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Thunder out of China: Chinese movements no longer just on the horizon

October 2009


To be honest, Fossil put Chinese movements on the map and on the right track. Fossil’s initial order of 800,000 Sea-Gull mechanical movements (total purchase to date is estimated at over 1.2 million and counting) sent a message to the watch world that Chinese movement manufacturers were and would become a force with which to be reckoned.
Currently, the Chinese market is growing, even in the face of a worldwide recession. Estimates are that there is a 300 million person middle class and they are soon becoming, if they are not already, interested in the finer things in life, and for men that means watches.
The biggest Chinese watch and movement manufactures, Shanghai and Sea-Gull, are at a crossroads. Both founded in 1955, their primarily mission has been to manufacture affordable timepieces for the laobaixing, the masses. Now, however, both companies are improving quality and slowly leaving that market, heading to more expensive, more complicated timepieces. It’s a huge shift for these companies, but it’s also not something that can happen overnight.

Shanghai Watch Industry Corp
This year, Shanghai Watch Industry Corp., Ltd. is down 30 per cent in volume, “but we have made up for it in value because we have more expensive product,” explains Ni Hai Ming, General Manager. “We have a great deal of ability, we have been doing this for quite some time. If we want to do something in watches, we can do it. We can do everything that Switzerland can do. We can’t make the same quality as the Swiss, but we are working on this as well.”
Shanghai is facing a quandary – whether to risk what they have to move up market, or stay doing what they have been doing, which has been phenomenally successful so far.

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“We can’t command the same price as the Swiss can, so we can’t afford to invest in the processes and the equipment and the time to make the same quality,” Ni admits. “It will take some time to get up to the quality of the Swiss. Our price is going up, though. We made a limited series of RMB 100,000 (about 10,000 Euros) watches and they all sold out.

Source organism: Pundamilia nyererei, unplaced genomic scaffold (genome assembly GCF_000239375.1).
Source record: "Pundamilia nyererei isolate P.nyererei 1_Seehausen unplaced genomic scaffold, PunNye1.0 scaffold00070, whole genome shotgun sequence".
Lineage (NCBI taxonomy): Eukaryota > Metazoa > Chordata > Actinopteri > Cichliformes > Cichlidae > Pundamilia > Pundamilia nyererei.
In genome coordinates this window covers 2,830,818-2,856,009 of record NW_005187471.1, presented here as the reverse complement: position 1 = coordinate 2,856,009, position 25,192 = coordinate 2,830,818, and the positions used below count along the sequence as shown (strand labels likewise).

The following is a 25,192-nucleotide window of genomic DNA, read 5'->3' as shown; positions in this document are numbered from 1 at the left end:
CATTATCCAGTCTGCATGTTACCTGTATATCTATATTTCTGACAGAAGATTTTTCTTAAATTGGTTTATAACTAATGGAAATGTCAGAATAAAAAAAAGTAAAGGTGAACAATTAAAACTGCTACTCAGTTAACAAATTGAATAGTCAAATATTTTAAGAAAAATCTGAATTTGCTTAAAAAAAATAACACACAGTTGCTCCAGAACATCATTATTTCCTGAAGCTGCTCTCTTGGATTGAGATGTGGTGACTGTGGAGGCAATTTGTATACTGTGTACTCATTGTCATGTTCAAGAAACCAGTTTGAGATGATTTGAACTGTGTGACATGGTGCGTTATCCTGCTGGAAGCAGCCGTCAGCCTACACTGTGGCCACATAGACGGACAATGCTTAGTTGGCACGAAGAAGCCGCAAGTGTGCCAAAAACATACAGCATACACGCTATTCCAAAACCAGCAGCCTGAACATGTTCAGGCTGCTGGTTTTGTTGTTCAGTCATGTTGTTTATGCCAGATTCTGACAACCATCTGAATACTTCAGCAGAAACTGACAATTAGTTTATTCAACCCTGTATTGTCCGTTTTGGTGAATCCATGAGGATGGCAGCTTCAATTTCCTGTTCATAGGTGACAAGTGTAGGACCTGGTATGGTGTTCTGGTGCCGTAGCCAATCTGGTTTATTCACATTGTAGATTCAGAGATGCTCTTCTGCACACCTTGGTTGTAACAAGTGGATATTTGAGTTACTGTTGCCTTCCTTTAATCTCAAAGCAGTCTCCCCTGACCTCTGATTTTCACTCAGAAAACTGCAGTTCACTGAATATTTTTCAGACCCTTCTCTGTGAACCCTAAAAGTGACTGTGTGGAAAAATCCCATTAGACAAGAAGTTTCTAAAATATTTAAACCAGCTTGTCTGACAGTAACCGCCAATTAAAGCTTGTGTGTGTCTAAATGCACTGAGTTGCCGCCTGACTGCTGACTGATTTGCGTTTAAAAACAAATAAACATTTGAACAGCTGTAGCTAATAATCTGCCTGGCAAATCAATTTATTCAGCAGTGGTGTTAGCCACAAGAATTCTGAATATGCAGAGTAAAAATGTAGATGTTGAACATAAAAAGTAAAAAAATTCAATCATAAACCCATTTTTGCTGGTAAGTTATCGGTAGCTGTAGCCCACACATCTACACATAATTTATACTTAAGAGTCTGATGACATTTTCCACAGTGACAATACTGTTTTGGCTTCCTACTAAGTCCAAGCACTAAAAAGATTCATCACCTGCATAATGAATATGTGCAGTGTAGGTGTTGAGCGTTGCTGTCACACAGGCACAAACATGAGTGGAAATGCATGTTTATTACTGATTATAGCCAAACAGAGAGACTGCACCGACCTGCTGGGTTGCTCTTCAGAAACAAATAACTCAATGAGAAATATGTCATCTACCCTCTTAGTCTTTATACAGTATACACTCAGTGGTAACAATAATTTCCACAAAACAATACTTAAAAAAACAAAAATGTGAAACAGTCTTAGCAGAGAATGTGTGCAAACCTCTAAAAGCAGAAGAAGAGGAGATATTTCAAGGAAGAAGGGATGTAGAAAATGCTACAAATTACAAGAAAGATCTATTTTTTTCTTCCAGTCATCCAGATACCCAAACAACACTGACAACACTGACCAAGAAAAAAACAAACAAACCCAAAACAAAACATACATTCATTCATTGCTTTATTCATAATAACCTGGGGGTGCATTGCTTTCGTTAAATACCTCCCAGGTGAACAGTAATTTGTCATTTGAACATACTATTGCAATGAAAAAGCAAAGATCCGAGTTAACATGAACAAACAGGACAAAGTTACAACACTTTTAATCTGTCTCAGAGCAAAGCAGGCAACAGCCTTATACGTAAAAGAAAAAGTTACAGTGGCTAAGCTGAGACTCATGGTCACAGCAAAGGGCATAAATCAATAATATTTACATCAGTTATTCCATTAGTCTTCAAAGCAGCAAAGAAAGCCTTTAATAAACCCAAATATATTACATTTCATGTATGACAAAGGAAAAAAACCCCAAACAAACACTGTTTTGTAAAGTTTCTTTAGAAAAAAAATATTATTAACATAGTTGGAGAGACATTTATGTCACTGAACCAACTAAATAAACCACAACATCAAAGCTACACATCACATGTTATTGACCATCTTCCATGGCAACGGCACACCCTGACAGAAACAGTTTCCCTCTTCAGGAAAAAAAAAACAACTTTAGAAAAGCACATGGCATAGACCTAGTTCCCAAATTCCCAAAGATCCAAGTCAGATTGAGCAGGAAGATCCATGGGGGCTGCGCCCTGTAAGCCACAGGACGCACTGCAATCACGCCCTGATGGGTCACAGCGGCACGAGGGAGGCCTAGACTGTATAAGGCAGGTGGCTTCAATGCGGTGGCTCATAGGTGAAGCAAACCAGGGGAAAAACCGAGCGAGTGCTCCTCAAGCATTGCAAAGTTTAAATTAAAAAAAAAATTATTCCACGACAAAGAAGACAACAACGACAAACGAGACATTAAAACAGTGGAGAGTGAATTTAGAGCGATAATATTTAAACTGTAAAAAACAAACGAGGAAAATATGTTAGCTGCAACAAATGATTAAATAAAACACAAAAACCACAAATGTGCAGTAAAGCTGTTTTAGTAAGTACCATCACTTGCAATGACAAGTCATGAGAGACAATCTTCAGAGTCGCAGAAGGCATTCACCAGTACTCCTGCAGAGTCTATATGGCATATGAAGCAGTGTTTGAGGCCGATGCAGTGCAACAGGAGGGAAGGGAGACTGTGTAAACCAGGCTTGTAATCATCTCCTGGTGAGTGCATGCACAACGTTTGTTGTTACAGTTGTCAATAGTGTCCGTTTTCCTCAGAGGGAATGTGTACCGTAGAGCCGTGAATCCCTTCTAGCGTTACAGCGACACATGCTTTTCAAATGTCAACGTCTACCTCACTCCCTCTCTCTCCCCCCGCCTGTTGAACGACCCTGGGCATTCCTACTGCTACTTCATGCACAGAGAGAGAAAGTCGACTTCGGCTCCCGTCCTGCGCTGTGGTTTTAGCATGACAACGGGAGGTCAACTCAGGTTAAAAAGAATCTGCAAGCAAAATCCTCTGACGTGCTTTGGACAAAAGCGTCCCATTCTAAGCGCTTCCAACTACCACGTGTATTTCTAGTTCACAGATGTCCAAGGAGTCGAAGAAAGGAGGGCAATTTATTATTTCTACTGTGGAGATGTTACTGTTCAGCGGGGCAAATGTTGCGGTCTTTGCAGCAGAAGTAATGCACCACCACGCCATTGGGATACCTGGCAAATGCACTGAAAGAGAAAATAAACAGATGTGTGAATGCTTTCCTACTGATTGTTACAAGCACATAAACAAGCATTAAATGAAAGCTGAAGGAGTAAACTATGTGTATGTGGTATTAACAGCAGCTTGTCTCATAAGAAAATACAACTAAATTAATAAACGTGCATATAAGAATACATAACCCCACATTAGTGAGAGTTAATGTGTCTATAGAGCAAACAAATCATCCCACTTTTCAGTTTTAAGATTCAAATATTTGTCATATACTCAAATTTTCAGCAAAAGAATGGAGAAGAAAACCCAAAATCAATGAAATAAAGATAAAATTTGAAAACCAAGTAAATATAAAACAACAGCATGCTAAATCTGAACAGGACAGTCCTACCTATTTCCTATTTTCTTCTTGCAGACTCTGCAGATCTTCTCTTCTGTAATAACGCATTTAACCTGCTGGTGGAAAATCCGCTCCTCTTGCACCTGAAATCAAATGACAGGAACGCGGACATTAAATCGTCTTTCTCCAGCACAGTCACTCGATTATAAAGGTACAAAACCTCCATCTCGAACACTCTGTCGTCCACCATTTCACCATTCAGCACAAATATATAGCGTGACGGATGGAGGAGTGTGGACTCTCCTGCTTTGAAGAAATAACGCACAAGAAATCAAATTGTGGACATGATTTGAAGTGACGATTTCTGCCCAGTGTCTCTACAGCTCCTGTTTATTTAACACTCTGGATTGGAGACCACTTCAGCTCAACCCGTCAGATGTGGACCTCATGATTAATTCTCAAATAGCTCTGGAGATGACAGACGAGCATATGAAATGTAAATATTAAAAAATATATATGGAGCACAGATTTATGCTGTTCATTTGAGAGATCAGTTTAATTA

We are slowly working to upgrade the quality. We have a famous name in China. The problem is that we built our name on affordable watches. Now, we have to upgrade our quality and our perception.”
At one time, Shanghai was making seven million watches a year and had more than 6,000 employees. Today, the company has 1,000 employees and makes between one and 1.2 million watches a year.
“We are not making the least expensive watches anymore,” Ni says. “We want to use our expertise to go up market. We do not lose to Switzerland in our know-how. We have over 200 calibers in our catalogue and we are always improving and changing these. In addition, we are developing a new movement every month, because that is what the market wants. For us, it’s good because when you have something new, there is no competition, so we can get the price we want.
“I feel we are at the same level of the Japanese, but we are more advanced and daring than they are, “ he continues.
“We have to focus on the quality of our movements. We started as a watch brand and we didn’t sell our watches. In 2000, we started selling movements. Now, our business is 90 per cent movements, 10 per cent finished watches with the Shanghai brand. I see that percentage changing, though, perhaps going to 80/20.”
At this point, the Shanghai brand is not sold outside of China. In China, according to Ni, watches are no longer a necessity, people don’t need them to tell the time. “Now, watches are a way to show who you are, what your taste is, how cultured you are,” he says. “The Shanghai brand is becoming very sought after. We make about 58,000 tourbillons a year. We are moving towards more hand work. People are surprised to find Shanghai brand making such great watches. We are working on making better watches, with better skills, better watchmaking. We have to do it slowly, to keep our business going.”